Winslow is a small town in Navajo County in the northern region of the state of Arizona, in the United States of America. While of limited interest itself for most travelers, it is one of the waypoints along historic Route 66 as well as a gateway to a number of regional attractions.
Winslow is on Interstate highway 40, which follows the roadway of old Route 66 through much of Arizona. Several state and local highways connect the town to Phoenix, about 150 miles away, which is a major commercial air hub. To get to Winslow from Phoenix, you'll just about have to drive.
- Winslow owes much of its fame to the Eagles' hit song of the 1970s, "Take It Easy," with lyrics that talk about "standin' on a corner in Winslow, Arizona." If you want to relive the song, the town has erected a small exhibit at Standin' on the Corner Park in the downtown area; go there and see if a girl in a bright red Ford slows down to take a look at you, as in the song lyrics. It should be noted: As of early 2005, a fire destroyed a building on the corner, causing it to be fenced off. It's unknown when or if repairs will be made.
- Casa Blanca Cafe, 1201 East 2nd Street, 928-289-4191. Serviceable, inexpensive Mexican food. Open 7 days for lunch and dinner except Thanksgiving and Christmas.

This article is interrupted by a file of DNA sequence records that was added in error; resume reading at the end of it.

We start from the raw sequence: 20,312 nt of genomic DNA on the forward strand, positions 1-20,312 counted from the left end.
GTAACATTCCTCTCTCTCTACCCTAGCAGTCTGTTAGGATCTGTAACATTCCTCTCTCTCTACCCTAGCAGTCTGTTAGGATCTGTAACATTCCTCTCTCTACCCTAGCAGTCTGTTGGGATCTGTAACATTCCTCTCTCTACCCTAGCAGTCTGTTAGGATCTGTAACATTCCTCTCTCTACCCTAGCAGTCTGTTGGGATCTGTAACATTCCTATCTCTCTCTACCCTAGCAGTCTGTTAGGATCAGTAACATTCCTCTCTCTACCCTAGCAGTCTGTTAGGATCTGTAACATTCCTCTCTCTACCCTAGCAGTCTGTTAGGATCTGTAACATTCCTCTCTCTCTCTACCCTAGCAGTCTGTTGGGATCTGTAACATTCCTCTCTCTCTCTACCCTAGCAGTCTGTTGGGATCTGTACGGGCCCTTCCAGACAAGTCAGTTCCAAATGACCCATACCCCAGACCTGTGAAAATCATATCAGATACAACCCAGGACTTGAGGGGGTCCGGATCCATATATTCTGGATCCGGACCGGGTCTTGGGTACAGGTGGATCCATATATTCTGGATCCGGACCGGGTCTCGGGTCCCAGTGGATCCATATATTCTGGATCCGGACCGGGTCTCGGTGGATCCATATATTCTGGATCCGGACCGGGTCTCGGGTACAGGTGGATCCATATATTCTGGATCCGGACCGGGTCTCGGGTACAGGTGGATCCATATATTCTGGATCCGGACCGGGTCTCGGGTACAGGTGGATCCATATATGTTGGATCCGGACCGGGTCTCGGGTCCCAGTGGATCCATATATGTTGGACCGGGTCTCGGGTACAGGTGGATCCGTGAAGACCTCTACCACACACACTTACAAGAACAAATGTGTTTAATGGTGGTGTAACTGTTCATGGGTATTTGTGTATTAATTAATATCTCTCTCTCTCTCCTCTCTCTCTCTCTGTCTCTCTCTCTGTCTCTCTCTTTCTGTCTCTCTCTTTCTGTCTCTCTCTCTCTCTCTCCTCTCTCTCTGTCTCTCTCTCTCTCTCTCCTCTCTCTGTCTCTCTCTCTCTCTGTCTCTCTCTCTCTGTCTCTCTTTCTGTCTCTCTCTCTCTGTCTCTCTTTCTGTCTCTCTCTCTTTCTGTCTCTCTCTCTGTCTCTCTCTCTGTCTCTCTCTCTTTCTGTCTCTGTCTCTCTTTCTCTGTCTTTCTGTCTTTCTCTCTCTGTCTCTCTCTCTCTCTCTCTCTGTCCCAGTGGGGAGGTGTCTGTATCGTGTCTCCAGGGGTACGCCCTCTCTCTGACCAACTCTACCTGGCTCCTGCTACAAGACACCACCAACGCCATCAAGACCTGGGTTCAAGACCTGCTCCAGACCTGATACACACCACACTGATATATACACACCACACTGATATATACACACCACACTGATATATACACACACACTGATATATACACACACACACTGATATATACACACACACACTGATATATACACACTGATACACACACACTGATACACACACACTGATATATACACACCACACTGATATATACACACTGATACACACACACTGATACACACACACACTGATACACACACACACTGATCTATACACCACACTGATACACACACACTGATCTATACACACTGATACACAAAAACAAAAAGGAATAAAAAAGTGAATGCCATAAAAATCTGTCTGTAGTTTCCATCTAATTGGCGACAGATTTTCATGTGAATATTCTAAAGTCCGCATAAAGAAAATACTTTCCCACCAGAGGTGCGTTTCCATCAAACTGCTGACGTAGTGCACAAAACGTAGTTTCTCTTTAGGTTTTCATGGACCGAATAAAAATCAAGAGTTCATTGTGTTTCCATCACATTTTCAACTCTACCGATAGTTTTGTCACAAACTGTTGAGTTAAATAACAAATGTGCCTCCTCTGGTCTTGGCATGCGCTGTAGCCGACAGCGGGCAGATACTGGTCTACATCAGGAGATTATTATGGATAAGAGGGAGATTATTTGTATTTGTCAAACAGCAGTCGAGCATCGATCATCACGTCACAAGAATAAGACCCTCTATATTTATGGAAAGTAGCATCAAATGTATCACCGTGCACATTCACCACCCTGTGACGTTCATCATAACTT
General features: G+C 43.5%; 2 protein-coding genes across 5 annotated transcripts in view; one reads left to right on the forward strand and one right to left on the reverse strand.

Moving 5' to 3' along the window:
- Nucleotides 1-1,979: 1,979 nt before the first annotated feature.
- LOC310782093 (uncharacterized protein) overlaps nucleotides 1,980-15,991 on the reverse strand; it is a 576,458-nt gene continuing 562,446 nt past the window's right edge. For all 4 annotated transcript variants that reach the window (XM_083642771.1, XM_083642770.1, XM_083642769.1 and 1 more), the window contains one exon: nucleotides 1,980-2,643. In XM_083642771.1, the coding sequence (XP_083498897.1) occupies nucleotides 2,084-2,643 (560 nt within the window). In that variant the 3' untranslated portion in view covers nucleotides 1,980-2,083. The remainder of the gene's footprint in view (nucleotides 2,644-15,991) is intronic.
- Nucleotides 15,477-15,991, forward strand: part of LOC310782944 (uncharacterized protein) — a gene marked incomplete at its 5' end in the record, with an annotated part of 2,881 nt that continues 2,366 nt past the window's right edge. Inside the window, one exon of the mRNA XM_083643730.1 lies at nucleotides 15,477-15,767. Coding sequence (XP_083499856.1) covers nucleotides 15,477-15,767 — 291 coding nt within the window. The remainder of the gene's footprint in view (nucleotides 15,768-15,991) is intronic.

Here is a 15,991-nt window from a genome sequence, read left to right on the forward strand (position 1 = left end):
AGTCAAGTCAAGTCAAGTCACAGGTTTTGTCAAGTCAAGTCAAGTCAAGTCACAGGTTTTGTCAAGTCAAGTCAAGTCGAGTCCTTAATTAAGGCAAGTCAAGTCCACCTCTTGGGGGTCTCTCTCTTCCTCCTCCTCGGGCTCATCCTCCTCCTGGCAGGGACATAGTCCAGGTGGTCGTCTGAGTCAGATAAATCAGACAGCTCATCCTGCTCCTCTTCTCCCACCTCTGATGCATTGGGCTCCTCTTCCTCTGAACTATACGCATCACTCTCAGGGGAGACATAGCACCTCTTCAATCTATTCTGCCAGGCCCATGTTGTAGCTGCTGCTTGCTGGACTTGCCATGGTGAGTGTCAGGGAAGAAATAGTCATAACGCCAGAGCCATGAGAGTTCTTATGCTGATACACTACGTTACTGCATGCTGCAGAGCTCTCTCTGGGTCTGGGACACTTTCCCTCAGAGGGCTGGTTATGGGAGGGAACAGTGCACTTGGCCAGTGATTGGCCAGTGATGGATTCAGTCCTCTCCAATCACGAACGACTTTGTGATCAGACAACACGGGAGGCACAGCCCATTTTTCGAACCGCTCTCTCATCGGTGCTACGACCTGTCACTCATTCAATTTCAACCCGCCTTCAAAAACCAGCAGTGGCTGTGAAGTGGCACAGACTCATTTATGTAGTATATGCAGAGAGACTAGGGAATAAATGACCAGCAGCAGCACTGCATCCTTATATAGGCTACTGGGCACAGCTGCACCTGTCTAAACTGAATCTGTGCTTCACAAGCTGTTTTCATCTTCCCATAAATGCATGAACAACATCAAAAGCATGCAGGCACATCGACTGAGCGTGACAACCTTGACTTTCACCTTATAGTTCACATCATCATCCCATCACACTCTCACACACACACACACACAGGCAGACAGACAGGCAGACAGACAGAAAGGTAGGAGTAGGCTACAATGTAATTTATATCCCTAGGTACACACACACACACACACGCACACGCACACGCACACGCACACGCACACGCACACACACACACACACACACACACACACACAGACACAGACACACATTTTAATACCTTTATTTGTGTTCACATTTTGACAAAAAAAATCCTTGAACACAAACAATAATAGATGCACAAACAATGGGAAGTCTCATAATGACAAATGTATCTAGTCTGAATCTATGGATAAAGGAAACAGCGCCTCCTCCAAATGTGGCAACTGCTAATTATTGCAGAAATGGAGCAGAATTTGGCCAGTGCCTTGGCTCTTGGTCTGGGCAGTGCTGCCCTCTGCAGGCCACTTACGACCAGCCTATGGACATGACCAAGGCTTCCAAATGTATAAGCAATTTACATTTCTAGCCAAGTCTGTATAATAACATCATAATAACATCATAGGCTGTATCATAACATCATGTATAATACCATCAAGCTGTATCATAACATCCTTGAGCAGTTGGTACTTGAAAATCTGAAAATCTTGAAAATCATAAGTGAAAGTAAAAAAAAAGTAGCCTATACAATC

Lodging in Winslow can charitably be described as "functional" - geared to the thousands of travelers passing by on I-40 who need a place to sleep and nothing more. The usual motels and motor lodges (Best Western, Days Inn, Super 8, etc.) cluster near the exits, with little to choose among them. For a bit of flavor of the old town and Route 66, try La Posada Hotel, 303 E. 2nd St. (old Route 66), 928-289-4366. Looks interesting from the outside; see what the inside is like and write it up here.
- Barringer Meteor Crater  is located off Interstate 40 at Exit 233 west of Winslow. Barringer Crater was formed approximately 50,000 years ago by an explosion estimated to be the equivalent of 2.5 megatons of TNT, or 150 times the force of the atomic bomb that destroyed Hiroshima. The meteorite itself was estimated to be 150 feet across and weighed approximately 300,000 tons. Although most of the meteorite itself vaporized upon impact, large chunks of nickel-iron remnants have been found in the surrounding area. The site is privately owned, and includes a well-done visitor center with a number of interpretive exhibits and short trails to viewpoints. Open daily 8am-5pm, Memorial Day - Labor Day 7am-7pm, closed Christmas Day, admission adult $12, senior $11, junior 6-17 yrs $6. Limited food service is available; no lodging nearby.
Nearby destinations include: